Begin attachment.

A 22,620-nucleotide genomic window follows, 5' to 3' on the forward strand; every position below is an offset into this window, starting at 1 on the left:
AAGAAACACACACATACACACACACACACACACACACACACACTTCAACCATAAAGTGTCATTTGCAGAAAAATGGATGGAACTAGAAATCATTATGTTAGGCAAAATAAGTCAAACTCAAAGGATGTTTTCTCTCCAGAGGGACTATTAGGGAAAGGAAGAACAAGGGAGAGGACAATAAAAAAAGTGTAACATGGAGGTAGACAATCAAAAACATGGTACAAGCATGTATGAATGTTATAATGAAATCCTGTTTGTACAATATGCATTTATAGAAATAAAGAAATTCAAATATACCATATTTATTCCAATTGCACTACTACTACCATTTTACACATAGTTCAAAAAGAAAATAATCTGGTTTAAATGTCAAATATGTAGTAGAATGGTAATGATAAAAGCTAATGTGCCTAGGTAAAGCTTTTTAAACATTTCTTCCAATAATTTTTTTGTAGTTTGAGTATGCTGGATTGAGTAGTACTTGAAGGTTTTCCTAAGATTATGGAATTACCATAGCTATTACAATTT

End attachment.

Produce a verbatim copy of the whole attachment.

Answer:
A 22,620-nucleotide genomic window follows, 5' to 3' on the forward strand; every position below is an offset into this window, starting at 1 on the left:
AAGAAACACACACATACACACACACACACACACACACACACACTTCAACCATAAAGTGTCATTTGCAGAAAAATGGATGGAACTAGAAATCATTATGTTAGGCAAAATAAGTCAAACTCAAAGGATGTTTTCTCTCCAGAGGGACTATTAGGGAAAGGAAGAACAAGGGAGAGGACAATAAAAAAAGTGTAACATGGAGGTAGACAATCAAAAACATGGTACAAGCATGTATGAATGTTATAATGAAATCCTGTTTGTACAATATGCATTTATAGAAATAAAGAAATTCAAATATACCATATTTATTCCAATTGCACTACTACTACCATTTTACACATAGTTCAAAAAGAAAATAATCTGGTTTAAATGTCAAATATGTAGTAGAATGGTAATGATAAAAGCTAATGTGCCTAGGTAAAGCTTTTTAAACATTTCTTCCAATAATTTTTTTGTAGTTTGAGTATGCTGGATTGAGTAGTACTTGAAGGTTTTCCTAAGATTATGGAATTACCATAGCTATTACAATTT